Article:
Their big eyes can be gold, green, yellow, blue, or an “odd” color made from a combination of blue, gold, or green. I personally find the expression within a Maine Coon’s eyes to be one of curiosity and quiet knowing.

Eye color isn’t settled just because your Maine Coon kitten has blue eyes. While all Maine Coons are born with blue peepers, most change eye color as they mature.

Ears (Tufts)

What’s so special about a Maine Coon’s ears? A Maine Coon cat’s ears are actually responsible for the “wild” look of this breed.

It just takes one look to realize that their ears closely resemble the tufted ears of a lynx cat, with fur sticking out up and on the sides.

Head and Face Shape

The Maine Coon has a broad, square head shape with just the right amount of elongation to create a sleek, strong profile instead of creating a boxy look.

You’ll also notice a slight curvature within the forehead. While the breed’s muzzle is also quite square, the concave shape of the profile helps to create a triangle effect.


The tail is one of my favorite characteristics of Maine Coon cats! This breed is known for its bushy and spectacular tail.

In fact, the “wild” tail on this cat once caused people to believe that the breed was actually the result of crossing domestic cats with raccoons! A Maine Coon’s tail can range from 11 inches to 16 inches in length.

Paw Tufts

Adding to the lynx-like appearance of the Maine Coon breed, the paws feature tufts of fur between their toes. These tufts help to protect the Maine Coon’s paw pads from cold snow and ice.

Maine Coons are also known to have a little something extra in the paw department. Maine Coons are noted for showing increased incidence of polydactylism compared to other breeds.

Polydactylism refers to having extra fingers or toes on the paw. While this isn’t a sure sign that you have a Maine Coon, seeing those extra digits could provide additional confirmation about your cat’s breed.

Slow Growth

One of the easiest ways to confirm that your cat is truly a Maine Coon is that she will keep her kitten features for a long time.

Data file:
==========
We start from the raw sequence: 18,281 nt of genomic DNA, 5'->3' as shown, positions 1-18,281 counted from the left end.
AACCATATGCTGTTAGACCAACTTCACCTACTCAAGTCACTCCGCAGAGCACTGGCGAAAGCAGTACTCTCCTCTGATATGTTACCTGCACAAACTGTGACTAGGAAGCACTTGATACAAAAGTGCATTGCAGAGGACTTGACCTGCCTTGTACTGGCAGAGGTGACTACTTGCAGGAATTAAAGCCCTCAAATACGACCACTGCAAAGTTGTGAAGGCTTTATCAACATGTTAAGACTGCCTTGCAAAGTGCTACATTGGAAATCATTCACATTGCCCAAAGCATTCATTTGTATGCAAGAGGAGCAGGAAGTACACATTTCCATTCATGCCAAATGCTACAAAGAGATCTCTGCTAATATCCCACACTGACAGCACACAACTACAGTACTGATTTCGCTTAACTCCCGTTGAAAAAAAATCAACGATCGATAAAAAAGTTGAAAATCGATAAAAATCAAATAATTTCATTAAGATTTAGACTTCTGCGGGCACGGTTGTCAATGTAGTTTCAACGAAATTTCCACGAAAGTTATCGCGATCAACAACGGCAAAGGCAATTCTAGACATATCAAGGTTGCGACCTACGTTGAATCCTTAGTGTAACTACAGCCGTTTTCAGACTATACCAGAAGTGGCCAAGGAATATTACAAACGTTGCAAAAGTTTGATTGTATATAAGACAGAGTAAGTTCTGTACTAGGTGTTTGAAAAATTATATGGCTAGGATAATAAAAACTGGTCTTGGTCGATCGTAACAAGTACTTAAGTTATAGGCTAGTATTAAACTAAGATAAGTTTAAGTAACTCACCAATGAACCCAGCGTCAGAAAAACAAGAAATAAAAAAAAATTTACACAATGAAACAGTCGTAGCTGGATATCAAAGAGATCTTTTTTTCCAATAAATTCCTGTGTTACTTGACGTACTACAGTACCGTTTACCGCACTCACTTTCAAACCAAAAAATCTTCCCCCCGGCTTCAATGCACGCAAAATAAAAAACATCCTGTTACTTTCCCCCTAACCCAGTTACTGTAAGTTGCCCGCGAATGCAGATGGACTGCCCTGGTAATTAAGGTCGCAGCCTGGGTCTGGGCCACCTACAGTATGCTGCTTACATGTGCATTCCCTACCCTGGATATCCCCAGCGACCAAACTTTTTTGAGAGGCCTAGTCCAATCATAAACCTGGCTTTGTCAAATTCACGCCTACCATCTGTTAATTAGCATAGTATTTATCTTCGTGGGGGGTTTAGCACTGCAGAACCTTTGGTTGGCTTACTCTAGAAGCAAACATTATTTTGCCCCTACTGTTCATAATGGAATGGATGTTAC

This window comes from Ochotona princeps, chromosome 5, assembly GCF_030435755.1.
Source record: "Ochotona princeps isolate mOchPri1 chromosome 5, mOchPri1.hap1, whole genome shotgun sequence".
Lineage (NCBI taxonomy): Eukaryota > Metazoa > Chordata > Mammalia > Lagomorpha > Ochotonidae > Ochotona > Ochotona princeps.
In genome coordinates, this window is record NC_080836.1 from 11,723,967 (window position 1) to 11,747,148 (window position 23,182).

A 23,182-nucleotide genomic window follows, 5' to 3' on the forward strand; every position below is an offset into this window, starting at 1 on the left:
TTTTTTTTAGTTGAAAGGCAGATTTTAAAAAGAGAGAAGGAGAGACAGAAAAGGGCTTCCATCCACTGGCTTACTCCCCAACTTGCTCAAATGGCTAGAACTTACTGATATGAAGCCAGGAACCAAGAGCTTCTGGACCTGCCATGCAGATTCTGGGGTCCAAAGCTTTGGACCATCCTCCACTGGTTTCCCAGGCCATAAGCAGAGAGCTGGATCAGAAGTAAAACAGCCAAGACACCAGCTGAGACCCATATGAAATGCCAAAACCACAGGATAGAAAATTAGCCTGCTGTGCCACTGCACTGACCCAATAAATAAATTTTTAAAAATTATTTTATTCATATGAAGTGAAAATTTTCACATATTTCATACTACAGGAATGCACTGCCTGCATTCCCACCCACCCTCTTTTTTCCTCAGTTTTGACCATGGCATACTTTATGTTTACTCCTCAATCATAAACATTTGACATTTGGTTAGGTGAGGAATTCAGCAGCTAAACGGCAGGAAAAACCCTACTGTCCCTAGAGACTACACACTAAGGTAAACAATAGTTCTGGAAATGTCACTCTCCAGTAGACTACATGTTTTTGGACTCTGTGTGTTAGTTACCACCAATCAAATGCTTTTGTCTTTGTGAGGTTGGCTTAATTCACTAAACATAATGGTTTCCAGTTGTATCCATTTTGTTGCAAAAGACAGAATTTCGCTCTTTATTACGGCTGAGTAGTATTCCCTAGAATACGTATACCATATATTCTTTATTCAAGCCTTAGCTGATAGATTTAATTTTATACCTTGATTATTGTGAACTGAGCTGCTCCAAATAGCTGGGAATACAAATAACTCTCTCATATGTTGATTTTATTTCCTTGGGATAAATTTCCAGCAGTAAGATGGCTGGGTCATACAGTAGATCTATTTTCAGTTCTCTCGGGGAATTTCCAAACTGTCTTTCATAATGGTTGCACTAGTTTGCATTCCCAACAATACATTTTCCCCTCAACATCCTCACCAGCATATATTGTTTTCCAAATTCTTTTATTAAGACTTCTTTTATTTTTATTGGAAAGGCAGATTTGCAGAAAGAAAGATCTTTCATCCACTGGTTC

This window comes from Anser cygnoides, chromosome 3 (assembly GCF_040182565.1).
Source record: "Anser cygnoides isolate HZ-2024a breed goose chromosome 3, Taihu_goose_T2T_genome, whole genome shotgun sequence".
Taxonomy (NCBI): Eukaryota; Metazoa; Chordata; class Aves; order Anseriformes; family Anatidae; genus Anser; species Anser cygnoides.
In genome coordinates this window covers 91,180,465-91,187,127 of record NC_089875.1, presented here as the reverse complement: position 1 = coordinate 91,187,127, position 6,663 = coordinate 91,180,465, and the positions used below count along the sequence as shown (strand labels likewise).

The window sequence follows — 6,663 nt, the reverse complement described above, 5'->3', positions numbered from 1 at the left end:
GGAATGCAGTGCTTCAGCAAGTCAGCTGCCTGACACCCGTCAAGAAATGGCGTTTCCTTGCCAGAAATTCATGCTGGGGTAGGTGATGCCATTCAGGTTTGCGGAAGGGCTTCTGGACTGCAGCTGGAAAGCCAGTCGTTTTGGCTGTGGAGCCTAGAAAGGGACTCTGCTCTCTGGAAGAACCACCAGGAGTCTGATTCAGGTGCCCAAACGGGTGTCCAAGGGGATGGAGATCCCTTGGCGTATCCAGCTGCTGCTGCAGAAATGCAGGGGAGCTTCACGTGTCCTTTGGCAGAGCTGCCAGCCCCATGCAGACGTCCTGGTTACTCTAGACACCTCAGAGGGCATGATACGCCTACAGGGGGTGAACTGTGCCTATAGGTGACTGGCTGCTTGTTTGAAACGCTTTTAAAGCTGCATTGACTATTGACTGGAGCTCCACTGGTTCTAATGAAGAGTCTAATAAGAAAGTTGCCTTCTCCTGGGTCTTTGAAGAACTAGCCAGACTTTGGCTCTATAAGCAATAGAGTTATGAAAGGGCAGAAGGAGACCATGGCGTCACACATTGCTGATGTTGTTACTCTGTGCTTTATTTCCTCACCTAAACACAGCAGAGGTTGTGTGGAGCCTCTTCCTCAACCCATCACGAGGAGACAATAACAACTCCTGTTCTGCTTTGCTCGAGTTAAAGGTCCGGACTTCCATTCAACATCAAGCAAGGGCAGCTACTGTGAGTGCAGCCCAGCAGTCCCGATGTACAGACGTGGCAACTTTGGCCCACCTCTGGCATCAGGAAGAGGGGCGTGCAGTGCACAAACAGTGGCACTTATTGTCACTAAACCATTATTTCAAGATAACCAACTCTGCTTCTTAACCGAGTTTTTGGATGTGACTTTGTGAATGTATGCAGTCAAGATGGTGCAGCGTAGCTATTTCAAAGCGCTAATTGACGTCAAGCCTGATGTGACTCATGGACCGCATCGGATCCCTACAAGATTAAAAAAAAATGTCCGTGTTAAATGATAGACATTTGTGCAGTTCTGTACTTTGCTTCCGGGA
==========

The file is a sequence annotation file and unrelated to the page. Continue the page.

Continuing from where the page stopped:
While other breeds become full-grown cats within a year, Maine Coons evolve into gentle giants slowly over the course of three to five years. This is actually one of the best ways to identify a Maine Coon kitten.

How to Tell If Your Cat is a Maine Coon – Personality

A Maine Coon cat has a big personality to match her big body! While these cats are built like machines, owners of Maine Coons know that they’re gentle like a cloud.

Let’s talk about the personality signs to look for when confirming that your cat is a Maine Coon.

The Gentle Giant

Maine Coon cats have earned the title of “gentle giant” for good reason! While this breed has a fierce and mighty body, you won’t catch your Maine Coon throwing its weight around to intimidate others.

This breed has one of the sweetest dispositions of any cat breed. Mild and intelligent, Maine Coons love to be by your side, go for a stroll on a leash, or learn some fun games.

Friendly and Affectionate

A Maine Coon cat is a great family pet! My own experience with living with a Maine Coon cat has shown me that this breed loves to cuddle (sometimes).

However, I will say that the spirited, curious nature of this breed means that it’s important to fit in plenty of structured play time. A cat tree is a must for giving a Maine Coon their personal spot for scratching, climbing, and surveying the room.

Sociable With People

Maine Coon cats are generally very sociable and friendly. They tend to come around when people are are congregating. However, every cat develops a unique personality.

That means you can’t bet on getting a social butterfly just because this breed is known for being sociable.

Dog-like Qualities

Having a Maine Coon is a bit like having a cat that’s also a dog. What I mean by this is that this breed is extremely loyal. This dog-like level of loyalty is exactly why I can take my Maine Coon walking or traveling.